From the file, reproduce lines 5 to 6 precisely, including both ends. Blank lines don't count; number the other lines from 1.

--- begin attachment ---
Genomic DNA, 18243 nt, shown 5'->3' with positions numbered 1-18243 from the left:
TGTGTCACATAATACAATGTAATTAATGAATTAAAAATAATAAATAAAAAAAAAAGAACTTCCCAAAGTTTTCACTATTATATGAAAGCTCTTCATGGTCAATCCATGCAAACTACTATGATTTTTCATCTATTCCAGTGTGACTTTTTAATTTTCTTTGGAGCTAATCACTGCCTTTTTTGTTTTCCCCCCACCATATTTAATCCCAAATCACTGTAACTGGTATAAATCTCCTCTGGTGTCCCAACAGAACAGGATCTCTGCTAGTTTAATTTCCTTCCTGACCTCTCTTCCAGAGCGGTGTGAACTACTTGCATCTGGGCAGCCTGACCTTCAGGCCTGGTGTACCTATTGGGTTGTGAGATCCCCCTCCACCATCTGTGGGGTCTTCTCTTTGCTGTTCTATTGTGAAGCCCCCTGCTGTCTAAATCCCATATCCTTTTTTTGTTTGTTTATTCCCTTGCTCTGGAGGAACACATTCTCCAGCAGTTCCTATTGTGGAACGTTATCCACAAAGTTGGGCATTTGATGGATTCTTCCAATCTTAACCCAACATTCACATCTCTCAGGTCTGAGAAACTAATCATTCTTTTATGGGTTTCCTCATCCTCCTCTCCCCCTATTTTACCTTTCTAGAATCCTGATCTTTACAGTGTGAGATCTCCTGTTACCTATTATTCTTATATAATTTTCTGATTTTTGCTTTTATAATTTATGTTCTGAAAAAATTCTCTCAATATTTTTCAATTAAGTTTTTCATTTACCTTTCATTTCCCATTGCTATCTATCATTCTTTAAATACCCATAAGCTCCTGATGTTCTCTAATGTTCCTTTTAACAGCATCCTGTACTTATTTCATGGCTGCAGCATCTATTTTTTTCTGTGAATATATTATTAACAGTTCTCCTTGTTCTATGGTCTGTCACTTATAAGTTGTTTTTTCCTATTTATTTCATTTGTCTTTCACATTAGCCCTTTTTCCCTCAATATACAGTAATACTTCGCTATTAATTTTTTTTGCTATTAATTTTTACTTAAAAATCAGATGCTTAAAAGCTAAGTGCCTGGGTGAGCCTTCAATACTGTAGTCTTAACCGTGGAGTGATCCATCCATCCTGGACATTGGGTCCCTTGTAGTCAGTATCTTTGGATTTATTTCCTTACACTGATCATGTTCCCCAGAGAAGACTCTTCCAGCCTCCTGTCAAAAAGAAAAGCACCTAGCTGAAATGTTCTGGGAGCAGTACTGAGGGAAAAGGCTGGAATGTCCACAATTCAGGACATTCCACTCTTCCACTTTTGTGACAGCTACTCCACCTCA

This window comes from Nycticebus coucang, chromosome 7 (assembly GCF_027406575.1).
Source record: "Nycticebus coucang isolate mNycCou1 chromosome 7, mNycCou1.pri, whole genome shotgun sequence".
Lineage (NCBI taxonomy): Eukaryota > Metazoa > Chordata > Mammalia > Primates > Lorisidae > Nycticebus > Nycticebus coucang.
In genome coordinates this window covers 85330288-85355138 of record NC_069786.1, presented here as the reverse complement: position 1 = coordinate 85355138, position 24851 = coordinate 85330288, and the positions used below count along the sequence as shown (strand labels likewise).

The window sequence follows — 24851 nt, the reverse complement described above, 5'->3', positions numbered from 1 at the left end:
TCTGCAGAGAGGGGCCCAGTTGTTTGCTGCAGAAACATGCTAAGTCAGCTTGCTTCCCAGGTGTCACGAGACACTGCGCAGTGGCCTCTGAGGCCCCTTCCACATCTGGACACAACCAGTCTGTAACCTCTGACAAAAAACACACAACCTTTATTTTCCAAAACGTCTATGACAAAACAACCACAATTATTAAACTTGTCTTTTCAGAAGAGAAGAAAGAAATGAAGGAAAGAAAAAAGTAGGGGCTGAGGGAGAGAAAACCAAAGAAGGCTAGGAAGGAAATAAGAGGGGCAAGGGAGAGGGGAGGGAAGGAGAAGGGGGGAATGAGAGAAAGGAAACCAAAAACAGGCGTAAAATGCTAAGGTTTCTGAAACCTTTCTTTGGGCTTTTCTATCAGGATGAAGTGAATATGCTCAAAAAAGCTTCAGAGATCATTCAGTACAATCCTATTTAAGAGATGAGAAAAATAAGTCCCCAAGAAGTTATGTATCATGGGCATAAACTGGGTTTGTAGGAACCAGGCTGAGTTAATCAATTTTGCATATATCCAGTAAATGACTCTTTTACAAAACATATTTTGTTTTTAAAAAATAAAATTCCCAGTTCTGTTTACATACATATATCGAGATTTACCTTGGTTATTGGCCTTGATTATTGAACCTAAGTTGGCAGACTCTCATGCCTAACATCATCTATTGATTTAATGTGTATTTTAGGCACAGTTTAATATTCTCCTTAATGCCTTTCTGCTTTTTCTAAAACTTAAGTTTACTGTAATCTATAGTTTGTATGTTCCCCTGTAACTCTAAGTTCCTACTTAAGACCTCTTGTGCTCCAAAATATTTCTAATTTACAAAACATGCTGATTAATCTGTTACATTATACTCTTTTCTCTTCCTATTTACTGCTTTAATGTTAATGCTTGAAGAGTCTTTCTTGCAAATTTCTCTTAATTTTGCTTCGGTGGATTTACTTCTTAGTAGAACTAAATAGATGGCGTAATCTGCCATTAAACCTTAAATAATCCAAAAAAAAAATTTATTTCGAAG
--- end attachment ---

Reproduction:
Lineage (NCBI taxonomy): Eukaryota > Metazoa > Chordata > Mammalia > Primates > Lorisidae > Nycticebus > Nycticebus coucang.
In genome coordinates this window covers 85330288-85355138 of record NC_069786.1, presented here as the reverse complement: position 1 = coordinate 85355138, position 24851 = coordinate 85330288, and the positions used below count along the sequence as shown (strand labels likewise).